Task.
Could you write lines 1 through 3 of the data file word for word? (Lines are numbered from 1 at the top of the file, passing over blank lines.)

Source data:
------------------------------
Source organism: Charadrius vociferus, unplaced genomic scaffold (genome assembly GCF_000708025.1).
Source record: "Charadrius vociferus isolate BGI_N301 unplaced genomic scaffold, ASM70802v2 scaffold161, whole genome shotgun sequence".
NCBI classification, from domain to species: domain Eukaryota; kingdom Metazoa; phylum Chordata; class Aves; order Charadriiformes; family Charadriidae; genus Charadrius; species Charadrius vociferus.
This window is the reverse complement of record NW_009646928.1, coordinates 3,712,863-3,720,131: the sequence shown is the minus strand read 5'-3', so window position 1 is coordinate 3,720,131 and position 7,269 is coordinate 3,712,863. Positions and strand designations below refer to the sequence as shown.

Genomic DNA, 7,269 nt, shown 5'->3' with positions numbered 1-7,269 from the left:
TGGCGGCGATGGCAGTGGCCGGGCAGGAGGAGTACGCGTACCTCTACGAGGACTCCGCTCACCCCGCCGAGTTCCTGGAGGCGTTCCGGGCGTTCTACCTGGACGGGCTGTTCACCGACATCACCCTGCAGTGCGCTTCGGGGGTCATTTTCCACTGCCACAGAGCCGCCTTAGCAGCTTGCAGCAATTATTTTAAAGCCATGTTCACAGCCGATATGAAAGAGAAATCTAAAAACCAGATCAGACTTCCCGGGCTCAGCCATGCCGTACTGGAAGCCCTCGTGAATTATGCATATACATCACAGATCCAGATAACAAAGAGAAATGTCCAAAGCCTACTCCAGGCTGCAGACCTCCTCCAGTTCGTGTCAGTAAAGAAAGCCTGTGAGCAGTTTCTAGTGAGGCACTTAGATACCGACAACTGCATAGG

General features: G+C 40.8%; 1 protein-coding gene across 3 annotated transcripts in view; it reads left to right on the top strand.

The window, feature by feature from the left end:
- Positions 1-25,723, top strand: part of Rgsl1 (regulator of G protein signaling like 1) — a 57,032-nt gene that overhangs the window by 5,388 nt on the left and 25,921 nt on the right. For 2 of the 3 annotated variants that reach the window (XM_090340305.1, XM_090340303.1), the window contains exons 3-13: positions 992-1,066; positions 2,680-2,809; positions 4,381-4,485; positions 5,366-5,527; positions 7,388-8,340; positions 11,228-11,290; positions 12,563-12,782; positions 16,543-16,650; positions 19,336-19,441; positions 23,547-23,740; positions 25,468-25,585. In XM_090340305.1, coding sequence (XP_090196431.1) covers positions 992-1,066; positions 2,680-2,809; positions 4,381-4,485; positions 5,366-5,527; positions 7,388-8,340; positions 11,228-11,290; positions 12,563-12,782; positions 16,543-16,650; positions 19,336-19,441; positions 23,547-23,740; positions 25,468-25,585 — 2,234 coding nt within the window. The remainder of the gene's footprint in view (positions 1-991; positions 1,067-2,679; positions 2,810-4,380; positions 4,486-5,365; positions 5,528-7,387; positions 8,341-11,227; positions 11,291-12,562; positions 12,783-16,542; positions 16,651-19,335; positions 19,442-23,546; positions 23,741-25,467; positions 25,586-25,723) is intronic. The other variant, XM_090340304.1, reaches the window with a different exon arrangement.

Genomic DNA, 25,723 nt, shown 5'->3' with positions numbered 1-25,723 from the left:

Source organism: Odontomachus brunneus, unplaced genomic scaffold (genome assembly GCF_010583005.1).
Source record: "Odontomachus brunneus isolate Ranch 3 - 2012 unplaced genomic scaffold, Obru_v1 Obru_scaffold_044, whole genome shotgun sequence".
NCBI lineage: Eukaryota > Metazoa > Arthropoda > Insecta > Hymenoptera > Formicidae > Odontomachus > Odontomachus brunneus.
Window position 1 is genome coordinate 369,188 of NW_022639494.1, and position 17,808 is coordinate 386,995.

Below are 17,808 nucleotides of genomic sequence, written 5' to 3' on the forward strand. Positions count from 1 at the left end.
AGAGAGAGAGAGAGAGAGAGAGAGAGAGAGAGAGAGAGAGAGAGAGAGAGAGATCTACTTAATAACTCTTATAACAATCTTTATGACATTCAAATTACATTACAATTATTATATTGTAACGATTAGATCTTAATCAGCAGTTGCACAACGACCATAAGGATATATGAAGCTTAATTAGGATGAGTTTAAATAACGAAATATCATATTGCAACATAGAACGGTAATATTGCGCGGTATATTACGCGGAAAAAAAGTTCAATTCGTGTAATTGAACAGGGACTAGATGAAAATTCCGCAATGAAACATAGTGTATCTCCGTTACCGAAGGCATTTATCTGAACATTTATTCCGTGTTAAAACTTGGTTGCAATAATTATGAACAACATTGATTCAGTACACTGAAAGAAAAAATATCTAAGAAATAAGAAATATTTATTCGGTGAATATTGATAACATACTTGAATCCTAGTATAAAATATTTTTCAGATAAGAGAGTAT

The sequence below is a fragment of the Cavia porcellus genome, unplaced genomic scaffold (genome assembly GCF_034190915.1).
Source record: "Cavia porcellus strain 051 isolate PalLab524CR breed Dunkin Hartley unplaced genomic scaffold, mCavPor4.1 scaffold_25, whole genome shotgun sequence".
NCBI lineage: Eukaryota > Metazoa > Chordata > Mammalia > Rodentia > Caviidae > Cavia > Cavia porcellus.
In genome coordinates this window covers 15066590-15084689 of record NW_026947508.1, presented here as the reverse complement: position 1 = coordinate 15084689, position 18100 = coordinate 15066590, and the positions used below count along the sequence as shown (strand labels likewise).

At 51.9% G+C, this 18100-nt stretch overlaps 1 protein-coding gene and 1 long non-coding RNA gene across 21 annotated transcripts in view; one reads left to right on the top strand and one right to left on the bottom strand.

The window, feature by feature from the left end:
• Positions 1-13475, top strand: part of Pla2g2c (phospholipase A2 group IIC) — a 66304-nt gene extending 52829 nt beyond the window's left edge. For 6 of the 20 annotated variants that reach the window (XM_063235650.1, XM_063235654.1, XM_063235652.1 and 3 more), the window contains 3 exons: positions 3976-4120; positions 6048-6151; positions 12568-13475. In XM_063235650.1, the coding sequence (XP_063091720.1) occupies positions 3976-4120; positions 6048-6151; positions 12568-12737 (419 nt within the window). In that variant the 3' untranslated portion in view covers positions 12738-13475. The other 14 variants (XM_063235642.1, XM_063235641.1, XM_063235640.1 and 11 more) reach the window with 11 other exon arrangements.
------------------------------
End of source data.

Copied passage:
Source organism: Charadrius vociferus, unplaced genomic scaffold (genome assembly GCF_000708025.1).
Source record: "Charadrius vociferus isolate BGI_N301 unplaced genomic scaffold, ASM70802v2 scaffold161, whole genome shotgun sequence".
NCBI classification, from domain to species: domain Eukaryota; kingdom Metazoa; phylum Chordata; class Aves; order Charadriiformes; family Charadriidae; genus Charadrius; species Charadrius vociferus.